Helyn Corcos, Vice President Investor Relations

Thanks, John. Operator, will you please begin polling for questions?

Questions-and-Answer Session

Operator

Operator Instructions

Helyn Corcos, Vice President Investor Relations

While we're polling for questions, I'd like to announce the Symantec plans to attend the following upcoming conferences: The Goldman Sachs conference on February 28th, and the Deutsche Bank conference on March 14th. In addition, Symantec will be hosting an Analyst Meeting on May 31st in the Bay area. This event is invitation only, and registration will be required. A live webcast and replay of the event will be available on the Investor Relations home page. For a complete list of investor related events, please visit our Events Calendar on the Investor Relations website. Operator, we're ready for the first question.

Operator

We will have our first question from Peter Kuper, Morgan Stanley.

Q - Peter Kuper

Thanks very much. John, at the risk of living up to my reputation with you, you said a couple things that stood out to me. You said increased competition and varied aggressive renewals on antivirus -- Enterprise Security this quarter, not particularly that strong. Yet the guidance at 10% is -- you know, I think -- is that the middle case here or is that kind of your worst case scenario? Because before last quarter, you were worried you about -- you know, that you would not lose on price, so clearly you're not going to lose share. If we're seeing pressure on the Enterprise side and Microsoft entering, is this 10% actually a solid number, or should we look for a range around that number?

A - John Thompson

That's our best judge right now, which is, I think I said, Peter, low to mid-teens. And that's based upon the fact that we now have two data points of what's going on in the enterprise antivirus market. However, if you look at the total Enterprise Security segment, it is our expectation that we will see obviously some benefit from weaker compares; but the same token, we've got a much, much stronger portfolio to take into the marketplace in the '07 fiscal year than we had in the '06 fiscal year with BindView, Sygate, Whole Security and a range of other capabilities that should bolster our performance in that segment of the market. I am not really sure what reputation you were referring to, but I would assume you mean positive.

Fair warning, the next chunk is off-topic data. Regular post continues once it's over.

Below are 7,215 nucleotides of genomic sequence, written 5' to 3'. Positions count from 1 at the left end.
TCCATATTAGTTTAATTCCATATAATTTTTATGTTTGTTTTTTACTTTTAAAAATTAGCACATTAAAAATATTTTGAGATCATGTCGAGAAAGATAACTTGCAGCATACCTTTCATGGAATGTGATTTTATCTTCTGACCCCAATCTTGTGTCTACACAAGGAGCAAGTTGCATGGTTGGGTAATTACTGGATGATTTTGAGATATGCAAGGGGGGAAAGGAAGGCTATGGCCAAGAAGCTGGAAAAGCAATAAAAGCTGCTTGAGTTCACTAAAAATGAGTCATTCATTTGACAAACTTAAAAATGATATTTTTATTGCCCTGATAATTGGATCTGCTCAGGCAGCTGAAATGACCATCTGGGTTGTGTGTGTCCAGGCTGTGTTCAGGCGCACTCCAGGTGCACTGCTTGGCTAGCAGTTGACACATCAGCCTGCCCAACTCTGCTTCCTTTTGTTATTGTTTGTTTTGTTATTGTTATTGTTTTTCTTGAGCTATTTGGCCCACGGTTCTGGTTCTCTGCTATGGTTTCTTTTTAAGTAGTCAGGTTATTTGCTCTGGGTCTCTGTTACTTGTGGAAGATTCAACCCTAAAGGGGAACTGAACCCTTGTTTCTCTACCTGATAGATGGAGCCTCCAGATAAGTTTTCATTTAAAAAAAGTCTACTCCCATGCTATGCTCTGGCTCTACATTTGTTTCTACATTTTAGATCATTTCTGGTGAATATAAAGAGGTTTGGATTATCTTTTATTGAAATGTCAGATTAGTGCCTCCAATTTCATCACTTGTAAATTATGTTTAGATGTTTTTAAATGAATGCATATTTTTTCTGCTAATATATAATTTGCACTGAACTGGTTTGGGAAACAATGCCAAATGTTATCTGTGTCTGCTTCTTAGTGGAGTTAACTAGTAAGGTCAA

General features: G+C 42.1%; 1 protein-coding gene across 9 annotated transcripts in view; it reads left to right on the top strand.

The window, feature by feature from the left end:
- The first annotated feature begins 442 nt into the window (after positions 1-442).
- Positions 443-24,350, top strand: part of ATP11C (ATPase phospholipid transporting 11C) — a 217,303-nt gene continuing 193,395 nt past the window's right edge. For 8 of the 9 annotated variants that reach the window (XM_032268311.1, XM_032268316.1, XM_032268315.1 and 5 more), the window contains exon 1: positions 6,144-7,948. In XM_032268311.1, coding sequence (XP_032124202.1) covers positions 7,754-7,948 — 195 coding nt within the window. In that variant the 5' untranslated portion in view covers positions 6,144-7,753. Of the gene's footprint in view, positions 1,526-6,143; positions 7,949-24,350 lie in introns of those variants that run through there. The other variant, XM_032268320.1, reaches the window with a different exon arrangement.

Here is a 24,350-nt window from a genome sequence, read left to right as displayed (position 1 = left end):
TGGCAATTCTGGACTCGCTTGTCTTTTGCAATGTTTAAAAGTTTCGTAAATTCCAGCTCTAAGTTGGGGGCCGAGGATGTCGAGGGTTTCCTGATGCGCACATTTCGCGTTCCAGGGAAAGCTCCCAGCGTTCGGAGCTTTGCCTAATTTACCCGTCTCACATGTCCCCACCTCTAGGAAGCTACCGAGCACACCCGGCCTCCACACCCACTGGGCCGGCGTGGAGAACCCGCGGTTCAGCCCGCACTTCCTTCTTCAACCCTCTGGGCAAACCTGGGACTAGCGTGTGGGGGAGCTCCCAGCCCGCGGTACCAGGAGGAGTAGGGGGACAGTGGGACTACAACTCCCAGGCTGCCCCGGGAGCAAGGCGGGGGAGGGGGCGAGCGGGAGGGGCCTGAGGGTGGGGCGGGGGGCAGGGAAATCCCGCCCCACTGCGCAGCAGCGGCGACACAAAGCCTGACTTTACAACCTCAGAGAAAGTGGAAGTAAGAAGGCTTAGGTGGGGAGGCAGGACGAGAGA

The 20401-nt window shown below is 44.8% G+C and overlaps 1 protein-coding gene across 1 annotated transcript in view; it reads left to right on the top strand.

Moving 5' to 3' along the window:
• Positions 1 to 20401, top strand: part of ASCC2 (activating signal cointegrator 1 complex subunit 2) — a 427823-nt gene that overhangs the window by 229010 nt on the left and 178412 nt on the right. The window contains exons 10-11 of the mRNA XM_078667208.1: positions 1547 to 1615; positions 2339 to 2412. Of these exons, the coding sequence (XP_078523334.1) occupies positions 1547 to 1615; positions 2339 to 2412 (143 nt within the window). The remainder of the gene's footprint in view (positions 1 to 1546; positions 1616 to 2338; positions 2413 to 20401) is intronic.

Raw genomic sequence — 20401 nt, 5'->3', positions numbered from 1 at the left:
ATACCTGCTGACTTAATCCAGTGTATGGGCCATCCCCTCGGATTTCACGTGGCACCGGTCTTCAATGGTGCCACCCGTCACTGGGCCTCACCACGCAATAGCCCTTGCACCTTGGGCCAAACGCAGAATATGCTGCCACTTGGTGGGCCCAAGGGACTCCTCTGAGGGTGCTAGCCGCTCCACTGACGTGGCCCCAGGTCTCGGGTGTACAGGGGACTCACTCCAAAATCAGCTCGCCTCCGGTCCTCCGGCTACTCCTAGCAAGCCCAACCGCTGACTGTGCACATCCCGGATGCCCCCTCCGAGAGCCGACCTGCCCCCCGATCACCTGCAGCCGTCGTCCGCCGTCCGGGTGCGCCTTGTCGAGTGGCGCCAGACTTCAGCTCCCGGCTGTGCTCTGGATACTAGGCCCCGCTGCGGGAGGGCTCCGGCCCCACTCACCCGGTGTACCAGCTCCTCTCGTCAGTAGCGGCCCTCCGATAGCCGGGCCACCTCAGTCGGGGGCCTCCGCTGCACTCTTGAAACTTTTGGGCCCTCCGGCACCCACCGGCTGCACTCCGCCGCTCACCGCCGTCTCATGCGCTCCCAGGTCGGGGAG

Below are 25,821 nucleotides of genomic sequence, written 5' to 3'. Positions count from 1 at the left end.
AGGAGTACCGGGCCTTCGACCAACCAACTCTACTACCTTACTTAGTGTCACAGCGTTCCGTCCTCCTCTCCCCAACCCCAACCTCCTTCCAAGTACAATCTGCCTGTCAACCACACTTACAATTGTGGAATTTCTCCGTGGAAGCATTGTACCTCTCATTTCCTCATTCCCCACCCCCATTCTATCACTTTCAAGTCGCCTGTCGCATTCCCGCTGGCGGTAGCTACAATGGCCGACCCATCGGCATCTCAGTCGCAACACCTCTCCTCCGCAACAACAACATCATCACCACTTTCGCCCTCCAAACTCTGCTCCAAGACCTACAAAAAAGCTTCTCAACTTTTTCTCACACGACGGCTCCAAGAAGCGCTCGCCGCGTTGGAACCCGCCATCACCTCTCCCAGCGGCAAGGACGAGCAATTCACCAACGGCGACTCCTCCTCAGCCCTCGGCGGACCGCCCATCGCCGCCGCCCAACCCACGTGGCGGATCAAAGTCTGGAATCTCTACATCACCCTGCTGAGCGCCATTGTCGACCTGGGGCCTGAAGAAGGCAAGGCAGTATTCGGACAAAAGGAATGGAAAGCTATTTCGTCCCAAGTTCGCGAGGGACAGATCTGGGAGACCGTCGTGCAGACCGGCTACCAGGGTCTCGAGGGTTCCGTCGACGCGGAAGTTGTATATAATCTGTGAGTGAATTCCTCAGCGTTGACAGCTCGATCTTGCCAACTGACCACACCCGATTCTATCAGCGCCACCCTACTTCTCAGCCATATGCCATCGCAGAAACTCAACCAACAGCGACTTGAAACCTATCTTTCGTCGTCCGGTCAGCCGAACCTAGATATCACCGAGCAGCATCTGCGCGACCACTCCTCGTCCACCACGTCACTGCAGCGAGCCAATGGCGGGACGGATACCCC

Q - Peter Kuper

As always, John, a pleasure.

Helyn Corcos, Vice President Investor Relations

Operator, we'll take the next question.

Operator

We'll have our next question from Phil Winslow, Credit Suisse.

Q - Phil Winslow

Just one quick question on the storage portions of your business, obviously strong, you know, December quarter here like you typically expect out of VERITAS. When you look at March, just curious what your expectations are there on the storage business, typically they roll off in March. Do you expect any changes there, just given the conversation structure difference with the VERITAS sales force now being part of Symantec.

A - John Thompson

Well, clearly, we had a seasonally strong December quarter in the storage business for our Company, and I think some of that is driven obviously by year in spending by large corporate users. In addition to that, we're in the early stages of a new product cycle for the backup products, both Net Backup and Backup Exec, and I think there is the opportunity for continued momentum in that business as we round out the fiscal year, as many of our sales teams look toward the opportunity to hit accelerators or at least finish up at 100% of their plan. So I think the storage management part of our business is performing as well as we ever could have expected. I am quite pleased with it.

Q - Phil Winslow

And just one quick clarification on your deferred revenue guidance for fiscal '07. Is that GAAP or non-GAAP, and what would you expect for actually the Q4 '06?

A - John Thompson

It's non-GAAP for fiscal '07. We don't have a quarterly number for the March quarter. We did give you a range for what the full year would be, which would be -- I think we did. I think we did.

Helyn Corcos, Vice President Investor Relations

No, we have not.

A - John Thompson

Okay, all right. So we didn't. What was it, the 1-6 number? Anyway, that's it.

Operator

We'll have your next question from Chris Hovis with Morgan, Keegan. Mr. Hovis, your line is open, please go ahead.